Since children are so great at picking up on new words and mimicking behavior, family mealtime is a great opportunity to teach proper behavior and table manners. Encourage your children to get into the habit of washing their hands and teach them things like not talking with a mouthful of food, say please and thank you, and ask to be excused before leaving the table.
Make learning manners fun by having a fancy meal once a month and go over all the fancy dinnerware and what it’s used for. Most of all, be thankful for your food and your family and set a good example for your kids to follow.
2. Eating Home-Cooked Meals Instead of Processed Foods
Regularly shared meals as a family has been linked to a ton of nutritional benefits. Studies found that children who eat less than two family meals a week are 40 percent more likely to be overweight than kids who regularly eat with their families. Moms, I’m now a much more confident meal-maker than I once was, but even when I burn the eggs, I know the important thing is that I’m providing good meals instead of relying on not-so-great food out of convenience.
Processed foods contribute to factors like poor diet, lack of exposure to new and healthy foods, and larger portion sizes when eating out. It’s important to serve nutritious, home-cooked meals when you have the time since it puts you in control of the ingredients and the portion sizes. Even if you struggle with finding time or you don’t enjoy cooking very much, I want you to know all of your effort in the kitchen makes a huge difference. Serving children nutrient-rich meals helps improve their mind, body, and soul!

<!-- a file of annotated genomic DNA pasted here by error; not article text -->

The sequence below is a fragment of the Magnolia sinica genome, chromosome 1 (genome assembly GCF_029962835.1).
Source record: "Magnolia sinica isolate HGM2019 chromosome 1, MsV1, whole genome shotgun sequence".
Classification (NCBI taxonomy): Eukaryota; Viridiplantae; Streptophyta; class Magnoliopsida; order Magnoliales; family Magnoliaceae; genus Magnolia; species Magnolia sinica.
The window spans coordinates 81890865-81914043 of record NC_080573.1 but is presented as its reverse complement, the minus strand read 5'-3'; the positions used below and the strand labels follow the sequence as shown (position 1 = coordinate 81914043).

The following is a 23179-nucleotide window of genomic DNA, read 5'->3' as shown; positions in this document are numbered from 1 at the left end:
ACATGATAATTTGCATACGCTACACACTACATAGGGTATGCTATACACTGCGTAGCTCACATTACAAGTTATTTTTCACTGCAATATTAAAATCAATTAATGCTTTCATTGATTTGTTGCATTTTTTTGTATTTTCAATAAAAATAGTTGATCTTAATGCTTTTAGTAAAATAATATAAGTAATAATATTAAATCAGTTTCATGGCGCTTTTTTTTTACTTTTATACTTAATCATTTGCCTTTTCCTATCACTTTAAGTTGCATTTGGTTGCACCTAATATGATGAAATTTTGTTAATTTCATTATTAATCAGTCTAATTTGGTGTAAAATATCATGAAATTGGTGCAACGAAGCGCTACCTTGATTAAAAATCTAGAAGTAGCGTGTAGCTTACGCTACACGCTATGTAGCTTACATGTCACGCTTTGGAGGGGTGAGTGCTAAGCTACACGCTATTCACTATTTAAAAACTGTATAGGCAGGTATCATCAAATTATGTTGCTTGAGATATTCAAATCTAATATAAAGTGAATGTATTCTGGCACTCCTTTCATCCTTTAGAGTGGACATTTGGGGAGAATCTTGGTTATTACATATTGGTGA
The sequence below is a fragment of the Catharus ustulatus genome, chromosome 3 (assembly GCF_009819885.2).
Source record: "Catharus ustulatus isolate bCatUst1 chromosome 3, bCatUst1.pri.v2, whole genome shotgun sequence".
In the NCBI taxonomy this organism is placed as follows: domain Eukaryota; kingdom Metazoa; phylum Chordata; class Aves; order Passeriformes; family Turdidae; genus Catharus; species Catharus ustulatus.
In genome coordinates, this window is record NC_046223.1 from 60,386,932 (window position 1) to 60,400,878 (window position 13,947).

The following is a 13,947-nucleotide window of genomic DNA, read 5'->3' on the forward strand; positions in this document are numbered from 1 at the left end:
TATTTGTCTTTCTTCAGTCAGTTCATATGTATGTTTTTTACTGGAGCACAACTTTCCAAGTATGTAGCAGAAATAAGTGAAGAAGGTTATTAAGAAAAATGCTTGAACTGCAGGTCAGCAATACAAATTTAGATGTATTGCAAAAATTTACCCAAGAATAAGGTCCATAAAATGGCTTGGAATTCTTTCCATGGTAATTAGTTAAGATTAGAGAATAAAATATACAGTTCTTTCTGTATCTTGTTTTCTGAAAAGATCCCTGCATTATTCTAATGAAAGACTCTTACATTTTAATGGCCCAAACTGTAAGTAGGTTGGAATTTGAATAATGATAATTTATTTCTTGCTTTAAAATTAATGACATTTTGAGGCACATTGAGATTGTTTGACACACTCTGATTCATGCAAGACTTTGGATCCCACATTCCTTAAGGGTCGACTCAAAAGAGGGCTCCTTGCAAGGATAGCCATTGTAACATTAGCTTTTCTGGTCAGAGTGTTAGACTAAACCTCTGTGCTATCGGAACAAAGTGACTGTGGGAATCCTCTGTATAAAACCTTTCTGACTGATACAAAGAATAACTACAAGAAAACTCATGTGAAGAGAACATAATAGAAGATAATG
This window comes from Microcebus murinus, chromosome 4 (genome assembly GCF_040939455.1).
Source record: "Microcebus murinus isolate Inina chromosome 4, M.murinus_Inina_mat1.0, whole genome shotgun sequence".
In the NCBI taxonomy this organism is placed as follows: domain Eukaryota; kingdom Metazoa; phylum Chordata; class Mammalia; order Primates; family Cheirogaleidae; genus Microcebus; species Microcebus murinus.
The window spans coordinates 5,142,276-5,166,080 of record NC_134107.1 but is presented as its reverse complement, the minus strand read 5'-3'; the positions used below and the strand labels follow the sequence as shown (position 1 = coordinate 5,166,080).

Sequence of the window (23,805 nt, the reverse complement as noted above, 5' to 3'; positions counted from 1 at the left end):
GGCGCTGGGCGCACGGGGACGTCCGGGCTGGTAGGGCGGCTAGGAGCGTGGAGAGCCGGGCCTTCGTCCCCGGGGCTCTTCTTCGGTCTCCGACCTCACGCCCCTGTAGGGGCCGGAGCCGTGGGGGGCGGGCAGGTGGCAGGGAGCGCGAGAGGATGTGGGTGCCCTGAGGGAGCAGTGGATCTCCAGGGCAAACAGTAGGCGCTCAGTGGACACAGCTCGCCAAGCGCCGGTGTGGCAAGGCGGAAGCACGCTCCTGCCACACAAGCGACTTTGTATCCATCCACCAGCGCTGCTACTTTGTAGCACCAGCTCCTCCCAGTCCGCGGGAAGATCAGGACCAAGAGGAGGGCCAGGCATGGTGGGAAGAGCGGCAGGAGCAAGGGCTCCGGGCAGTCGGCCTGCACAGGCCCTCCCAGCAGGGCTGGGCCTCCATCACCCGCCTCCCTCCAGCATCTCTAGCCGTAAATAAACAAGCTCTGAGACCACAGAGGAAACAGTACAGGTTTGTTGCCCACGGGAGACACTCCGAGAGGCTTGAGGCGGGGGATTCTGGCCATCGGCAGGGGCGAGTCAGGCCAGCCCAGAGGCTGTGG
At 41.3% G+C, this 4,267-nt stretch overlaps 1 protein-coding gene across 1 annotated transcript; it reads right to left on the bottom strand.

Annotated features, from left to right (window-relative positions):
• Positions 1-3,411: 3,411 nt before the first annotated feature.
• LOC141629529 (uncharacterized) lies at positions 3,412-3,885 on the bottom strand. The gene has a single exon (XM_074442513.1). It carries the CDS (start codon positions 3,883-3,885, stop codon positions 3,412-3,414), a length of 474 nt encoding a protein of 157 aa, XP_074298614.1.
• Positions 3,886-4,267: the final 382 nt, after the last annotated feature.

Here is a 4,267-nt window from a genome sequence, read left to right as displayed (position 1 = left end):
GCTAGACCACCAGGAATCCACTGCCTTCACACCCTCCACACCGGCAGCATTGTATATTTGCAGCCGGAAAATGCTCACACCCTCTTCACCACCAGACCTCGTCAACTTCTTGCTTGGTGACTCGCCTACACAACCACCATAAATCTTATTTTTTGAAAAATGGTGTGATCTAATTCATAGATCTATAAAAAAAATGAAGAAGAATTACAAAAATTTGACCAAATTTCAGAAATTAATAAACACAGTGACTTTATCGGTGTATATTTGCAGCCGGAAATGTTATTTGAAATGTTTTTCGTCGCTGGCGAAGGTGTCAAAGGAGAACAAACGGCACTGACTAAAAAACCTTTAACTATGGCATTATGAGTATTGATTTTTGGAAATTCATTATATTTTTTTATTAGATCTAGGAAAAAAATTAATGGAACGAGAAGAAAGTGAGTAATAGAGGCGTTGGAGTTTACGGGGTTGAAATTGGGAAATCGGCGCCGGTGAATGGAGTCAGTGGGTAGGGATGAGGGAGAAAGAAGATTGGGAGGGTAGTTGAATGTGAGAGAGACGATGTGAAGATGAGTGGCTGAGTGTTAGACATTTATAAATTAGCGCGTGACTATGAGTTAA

3. Eating More Vegetables and Fruits
In addition to controlling ingredients and portion sizes, you can also control what your kids are eating for snacks and during dinner time by making good nutrition a priority. I’m not exactly the poster child for healthy eating, but I’m making better choices every day. I recently read this quote and as simple as it is, my view of eating shifted.
Eat for nutrition.
Seriously, this quote is ridiculously short and obvious, but it’s so important for me and my family. Fruits and vegetables have nutrients that are vital to fighting off diseases and preventing illnesses. Consuming more fruits and vegetables also lowers children’s risk of becoming overweight and improves their academic performance at school!